In this summer school we focus on the mathematical topics of crime and image processing which currently attract a lot of attention both from mathematical research and from real-world applications, but where these two sides are rarely taught together.
The summer school will combine a traditional research school that introduces the participants to mathematical topics, theory and techniques of current interest with a typical modelling week, where the participants will apply these techniques to specific real-world problems. These problems will be investigated by the participants in small teams during several days of hands-on group work.
Two types of techniques will be taught for each topic, one based on partial differential equations (PDEs) and the other on a discrete approach such as networks. These techniques involve data modelling and processing, which are rapidly growing in their importance for industrial and applied mathematics. The real-world problems will be chosen to allow for the application and combination of both types of techniques.
The intention is to provide the participants with a working knowledge of multiple approaches and an understanding of how they can be combined to address complex modelling problems in multiple application areas.
Due to the intensive group supervision requirement in the project phase, the research school is limited to about 30 participants, which are split into groups with 5-6 members for each case study project. The lectures and practicals are held entirely as single session events so that the participants are exposed to all application areas and techniques.
|The European Mathematical Society|
|The Mathematical Institute, University of Oxford|
Lecturers and lecture titles
- Andrea Bertozzi (Department of Mathematics, UCLA, USA): Mathematics of Crime
- Mason Porter, Roxana Feier and Lucas Jeub (Mathematical Institute, University of Oxford, UK): Topics in Network Science
- Gabriel Peyré and Clarice Poon (CEREMADE, Université Paris-Dauphine, France): Wavelets and sparse regularization of inverse problems in imaging
- Carola Schönlieb and Matthias Ehrhardt (DAMTP, University of Cambridge, UK): Variational methods for inverse imaging problems in biomedicine and remote sensing
Time and place
The school will be held between July 4th - July 8th, 2016, at the Mathematical Institute in Oxford (UK). Arrival is on Sunday, departure on Friday afternoon. The programme will begin with lectures and practicals on Monday and Tuesday, followed by group work on the case study projects from Wednesday to Friday morning. The school ends on Friday early afternoon with presentations by each group reporting on the outcome of their investigations.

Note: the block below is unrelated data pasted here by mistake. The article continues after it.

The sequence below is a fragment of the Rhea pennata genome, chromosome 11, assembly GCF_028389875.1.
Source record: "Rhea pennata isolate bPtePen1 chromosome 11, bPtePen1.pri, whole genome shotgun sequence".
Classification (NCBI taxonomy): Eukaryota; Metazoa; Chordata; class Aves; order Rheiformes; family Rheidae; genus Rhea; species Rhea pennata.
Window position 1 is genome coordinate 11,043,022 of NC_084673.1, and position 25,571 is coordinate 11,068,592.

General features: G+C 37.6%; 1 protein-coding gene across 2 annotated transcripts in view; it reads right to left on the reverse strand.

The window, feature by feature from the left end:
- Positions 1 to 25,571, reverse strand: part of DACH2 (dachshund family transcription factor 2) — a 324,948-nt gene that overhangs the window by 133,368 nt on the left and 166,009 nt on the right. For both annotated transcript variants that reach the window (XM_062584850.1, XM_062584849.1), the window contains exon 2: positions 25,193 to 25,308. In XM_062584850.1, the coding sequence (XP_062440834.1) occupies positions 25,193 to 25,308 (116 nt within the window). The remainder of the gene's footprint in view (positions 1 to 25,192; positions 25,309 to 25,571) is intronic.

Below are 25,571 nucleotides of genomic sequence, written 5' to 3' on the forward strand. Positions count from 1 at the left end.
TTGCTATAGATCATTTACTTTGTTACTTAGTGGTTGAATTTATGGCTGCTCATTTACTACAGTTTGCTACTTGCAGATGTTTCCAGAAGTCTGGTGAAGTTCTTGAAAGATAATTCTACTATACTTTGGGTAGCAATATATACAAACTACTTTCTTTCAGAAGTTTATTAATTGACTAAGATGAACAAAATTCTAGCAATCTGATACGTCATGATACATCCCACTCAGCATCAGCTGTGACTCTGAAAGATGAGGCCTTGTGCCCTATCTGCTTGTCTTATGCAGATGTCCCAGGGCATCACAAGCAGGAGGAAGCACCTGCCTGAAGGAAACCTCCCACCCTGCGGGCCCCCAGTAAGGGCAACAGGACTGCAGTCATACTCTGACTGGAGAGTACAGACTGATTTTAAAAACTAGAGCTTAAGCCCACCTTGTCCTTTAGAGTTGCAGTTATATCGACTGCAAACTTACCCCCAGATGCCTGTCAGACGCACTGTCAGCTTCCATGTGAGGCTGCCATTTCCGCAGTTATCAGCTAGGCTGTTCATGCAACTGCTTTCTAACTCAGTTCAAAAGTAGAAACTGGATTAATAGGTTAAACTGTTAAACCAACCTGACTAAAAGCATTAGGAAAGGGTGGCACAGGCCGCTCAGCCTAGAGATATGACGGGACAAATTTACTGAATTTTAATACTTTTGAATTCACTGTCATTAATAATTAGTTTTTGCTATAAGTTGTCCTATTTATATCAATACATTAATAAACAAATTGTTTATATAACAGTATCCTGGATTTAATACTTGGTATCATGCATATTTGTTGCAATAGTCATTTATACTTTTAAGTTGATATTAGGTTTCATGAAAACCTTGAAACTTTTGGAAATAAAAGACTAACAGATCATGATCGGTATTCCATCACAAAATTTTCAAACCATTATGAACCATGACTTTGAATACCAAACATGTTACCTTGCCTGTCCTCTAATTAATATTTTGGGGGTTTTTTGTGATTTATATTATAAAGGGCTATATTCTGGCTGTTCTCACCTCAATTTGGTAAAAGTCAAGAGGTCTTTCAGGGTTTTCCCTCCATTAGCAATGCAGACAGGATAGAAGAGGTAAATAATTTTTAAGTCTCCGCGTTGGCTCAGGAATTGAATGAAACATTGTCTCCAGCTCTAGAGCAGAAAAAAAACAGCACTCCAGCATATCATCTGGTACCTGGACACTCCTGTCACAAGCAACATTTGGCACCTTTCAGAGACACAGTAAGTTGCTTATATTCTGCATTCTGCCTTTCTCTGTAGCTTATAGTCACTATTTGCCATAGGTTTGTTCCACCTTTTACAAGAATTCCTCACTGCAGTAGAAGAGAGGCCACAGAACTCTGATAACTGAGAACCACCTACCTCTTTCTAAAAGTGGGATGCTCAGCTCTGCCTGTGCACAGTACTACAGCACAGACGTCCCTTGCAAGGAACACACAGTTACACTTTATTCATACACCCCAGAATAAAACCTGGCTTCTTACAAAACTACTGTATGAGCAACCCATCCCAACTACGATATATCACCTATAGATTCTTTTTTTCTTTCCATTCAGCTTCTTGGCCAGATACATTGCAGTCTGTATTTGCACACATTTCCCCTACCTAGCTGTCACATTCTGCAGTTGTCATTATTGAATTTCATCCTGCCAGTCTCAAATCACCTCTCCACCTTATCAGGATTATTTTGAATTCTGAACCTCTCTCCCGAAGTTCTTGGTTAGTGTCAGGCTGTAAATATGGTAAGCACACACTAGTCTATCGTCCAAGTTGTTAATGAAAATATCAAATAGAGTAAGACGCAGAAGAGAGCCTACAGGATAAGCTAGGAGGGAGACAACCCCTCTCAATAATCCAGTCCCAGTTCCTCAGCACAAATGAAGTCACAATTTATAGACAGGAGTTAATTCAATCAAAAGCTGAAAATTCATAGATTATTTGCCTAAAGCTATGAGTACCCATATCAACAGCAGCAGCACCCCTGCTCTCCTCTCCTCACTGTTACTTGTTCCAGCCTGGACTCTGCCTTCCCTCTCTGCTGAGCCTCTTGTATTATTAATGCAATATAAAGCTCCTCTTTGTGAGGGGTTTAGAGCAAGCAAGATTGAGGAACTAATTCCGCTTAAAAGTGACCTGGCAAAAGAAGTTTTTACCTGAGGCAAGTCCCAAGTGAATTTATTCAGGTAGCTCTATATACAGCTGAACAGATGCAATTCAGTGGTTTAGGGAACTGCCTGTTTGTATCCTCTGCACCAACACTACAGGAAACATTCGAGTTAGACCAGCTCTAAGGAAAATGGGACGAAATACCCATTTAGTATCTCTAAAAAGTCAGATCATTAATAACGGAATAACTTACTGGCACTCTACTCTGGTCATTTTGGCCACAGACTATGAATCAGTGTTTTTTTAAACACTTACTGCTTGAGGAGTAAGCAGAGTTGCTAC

Travel to and from Oxford:
Oxford is well connected to public transport (train and bus coaches) and there are frequent bus coaches in particular to London Heathrow and Gatwick. The web page of the Mathematical Institute provides detailed travel information.
Important visa advice for Non-EU citizens: Please be advised that if a visa is required for the purpose of your visit to Oxford it is your responsibility to ensure the correct visa is obtained for the nature of your visit and a scanned copy must be sent to the department in advance of your arrival.
Participant are asked for a registration fee of 150 GBP which covers coffee and lunch meals, the academic programme, and, for non-local residents, accommodation Sun-Fri (5 nights) including breakfasts, and the social dinner. Participants are expected to cater for their needs on the other evenings, and cover their travel expenses.
Andreas Münch, Jared Tanner (Mathematical Institute, University of Oxford)
Gitta Kutyniok, Barbara Wagner (Institute of Mathematics, Technical University Berlin).
All PhD students and early career researchers with an interest in the topics and techniques of this workshop can apply from all countries. The school is aimed at PhD students and postdocs, but advanced undergraduates are also welcome. We are keen to involve students with a diverse background. However, a core knowledge of differential equations and experience with MATLAB are desirable.
Please send applications to essamoxf2016 [AT] maths.ox.ac.uk with
- your full contact information: name, affiliation, address, email, phone
- a brief CV with your academic background (education and positions)
- a short description of your scientific interest in this research school and your motivation
- a list of publications (if any)
in this order in a single attached pdf file (not in the body of the email).
(Extended) Application period ends 02 May 2016. We plan to notify all applicants as soon as possible after this date. Applications arriving after the deadline will be considered if places are available.